“I hate my body!”

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Destroying the scale to take back control of their body image

Do you want to hear some of the horrifying thoughts running through the heads of adolescent girl’s about their bodies? I heard these recently at one of my camps for high school girls. It makes me sad knowing what girls are facing these days, and too often without guidance and support. The following are just a few of the statements as expressed by these teens.

“I’m fat; I wish I was skinnier; I feel hopeless about my body; I feel ugly; I’m gross; I’m not toned enough; my body is not what I wanted; I hate my chubby belly; I’m not good enough; I hate my stretch marks; I’m not proportional; I wish I had a flatter stomach; I have flab, not abs; I have hippo hips; my body doesn’t make sense; I have too much acne.”

 There were negative comments about their hair, eyes, ears, foreheads, noses, lips, smiles, face, necks, ears, arms, fingers, breasts, stomachs, booties, hips, thighs, calves, ankles, feet, toes, and nails, to name a few. Amazing.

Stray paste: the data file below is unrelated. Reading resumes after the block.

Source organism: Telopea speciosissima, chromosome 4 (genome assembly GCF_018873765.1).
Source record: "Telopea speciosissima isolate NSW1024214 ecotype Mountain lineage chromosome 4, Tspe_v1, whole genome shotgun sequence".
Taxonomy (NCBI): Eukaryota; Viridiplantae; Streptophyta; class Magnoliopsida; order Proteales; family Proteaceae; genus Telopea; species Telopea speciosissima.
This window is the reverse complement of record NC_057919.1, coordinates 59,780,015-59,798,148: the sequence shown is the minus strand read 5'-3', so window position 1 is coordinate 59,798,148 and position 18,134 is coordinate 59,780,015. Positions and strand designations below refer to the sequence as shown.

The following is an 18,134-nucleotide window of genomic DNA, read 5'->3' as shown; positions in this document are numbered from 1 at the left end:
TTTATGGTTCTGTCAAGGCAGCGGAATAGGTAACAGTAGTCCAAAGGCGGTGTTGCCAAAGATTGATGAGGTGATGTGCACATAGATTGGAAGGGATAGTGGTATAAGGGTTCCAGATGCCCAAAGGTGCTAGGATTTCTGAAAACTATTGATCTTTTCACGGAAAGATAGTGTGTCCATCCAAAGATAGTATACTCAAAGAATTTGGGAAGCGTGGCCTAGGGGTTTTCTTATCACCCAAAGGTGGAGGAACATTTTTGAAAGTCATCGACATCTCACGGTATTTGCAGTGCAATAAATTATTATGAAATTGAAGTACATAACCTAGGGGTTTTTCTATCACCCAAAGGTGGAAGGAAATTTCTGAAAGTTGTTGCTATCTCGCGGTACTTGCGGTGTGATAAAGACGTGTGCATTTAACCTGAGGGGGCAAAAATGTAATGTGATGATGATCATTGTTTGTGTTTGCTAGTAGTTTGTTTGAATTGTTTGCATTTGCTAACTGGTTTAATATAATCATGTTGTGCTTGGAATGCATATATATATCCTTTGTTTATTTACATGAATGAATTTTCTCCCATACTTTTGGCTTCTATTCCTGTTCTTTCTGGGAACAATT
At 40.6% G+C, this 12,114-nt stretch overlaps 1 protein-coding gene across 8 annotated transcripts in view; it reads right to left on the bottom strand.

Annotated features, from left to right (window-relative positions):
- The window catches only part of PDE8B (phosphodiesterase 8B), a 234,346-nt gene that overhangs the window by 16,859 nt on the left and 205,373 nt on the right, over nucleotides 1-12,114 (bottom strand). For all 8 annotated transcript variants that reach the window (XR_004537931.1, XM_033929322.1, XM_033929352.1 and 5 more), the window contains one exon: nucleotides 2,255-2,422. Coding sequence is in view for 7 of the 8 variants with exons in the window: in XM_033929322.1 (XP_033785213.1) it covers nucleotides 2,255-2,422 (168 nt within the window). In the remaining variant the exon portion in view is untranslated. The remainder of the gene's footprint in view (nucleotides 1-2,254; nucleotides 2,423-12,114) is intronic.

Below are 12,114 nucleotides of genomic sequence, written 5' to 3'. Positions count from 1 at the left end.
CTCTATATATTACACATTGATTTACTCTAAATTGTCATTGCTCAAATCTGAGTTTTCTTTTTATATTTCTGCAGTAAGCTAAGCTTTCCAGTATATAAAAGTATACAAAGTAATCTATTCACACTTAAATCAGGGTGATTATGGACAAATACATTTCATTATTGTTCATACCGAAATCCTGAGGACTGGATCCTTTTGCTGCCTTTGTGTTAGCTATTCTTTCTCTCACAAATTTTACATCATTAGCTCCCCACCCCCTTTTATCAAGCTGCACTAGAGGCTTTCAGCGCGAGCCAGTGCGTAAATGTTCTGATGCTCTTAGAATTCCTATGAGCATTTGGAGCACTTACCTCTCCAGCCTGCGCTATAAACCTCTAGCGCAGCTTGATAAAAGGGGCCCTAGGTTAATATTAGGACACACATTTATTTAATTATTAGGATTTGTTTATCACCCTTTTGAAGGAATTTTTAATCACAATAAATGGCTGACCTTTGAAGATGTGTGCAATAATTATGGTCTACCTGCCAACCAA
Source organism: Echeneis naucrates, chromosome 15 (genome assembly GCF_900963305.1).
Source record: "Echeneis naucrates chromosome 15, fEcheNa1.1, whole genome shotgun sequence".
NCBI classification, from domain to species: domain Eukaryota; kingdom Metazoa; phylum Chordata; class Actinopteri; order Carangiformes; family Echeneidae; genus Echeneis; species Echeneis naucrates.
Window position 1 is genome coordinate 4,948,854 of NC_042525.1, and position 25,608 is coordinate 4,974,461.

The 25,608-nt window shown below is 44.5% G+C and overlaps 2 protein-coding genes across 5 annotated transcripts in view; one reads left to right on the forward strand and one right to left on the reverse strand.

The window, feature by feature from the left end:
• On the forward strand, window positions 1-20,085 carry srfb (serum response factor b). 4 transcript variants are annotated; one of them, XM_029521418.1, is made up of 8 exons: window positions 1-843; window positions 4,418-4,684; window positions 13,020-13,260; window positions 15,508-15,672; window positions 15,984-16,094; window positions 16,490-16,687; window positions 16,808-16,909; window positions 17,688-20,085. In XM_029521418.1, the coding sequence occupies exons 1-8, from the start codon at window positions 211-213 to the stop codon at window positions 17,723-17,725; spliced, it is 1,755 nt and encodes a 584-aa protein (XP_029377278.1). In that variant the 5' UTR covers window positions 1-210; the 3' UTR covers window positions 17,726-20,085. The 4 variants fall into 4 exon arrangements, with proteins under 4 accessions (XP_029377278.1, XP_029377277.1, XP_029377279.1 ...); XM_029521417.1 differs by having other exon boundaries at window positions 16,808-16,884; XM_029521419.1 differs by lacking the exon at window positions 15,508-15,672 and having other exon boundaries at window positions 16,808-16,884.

And the majority of the girls said they first started to look at their bodies as more than just a body as early as the first or second grade. Many of the insecurities and anxieties about their looks began with flippant comments from parents, teachers, or peers. Some remembered feeling awkward because of their size or early puberty changes. And every single one of these adolescent girls had some negative judgments about their looks.

Every parent of a preadolescent or adolescent daughter needs to be aware of the harmful self-talk running through girl’s brains as well as the costs to her due to their stinking thinking. Girls often don’t feel safe to express these insecurities, but I’d assume that they probably are experiencing some level of angst about how they look. Provide them the perspective and tools to deal with this universal challenge.

Comments

  1. Dr. Tim – thank you for continuing to shed light on the issues faced by so many of today’s young women. It would definitely help if parents were consciously aware and tuned in, but it seems to be an area that doesn’t get a lot of attention. I don’t know if it is ego or pride or what, but my sense is that a parent will spend more time taking lessons on how to improve their golf swing than they will on how to become a more effective parent. Parenting, as you know, is a complicated and important job. In my opinion, time would be well spent in learning how to be a Master Parent !

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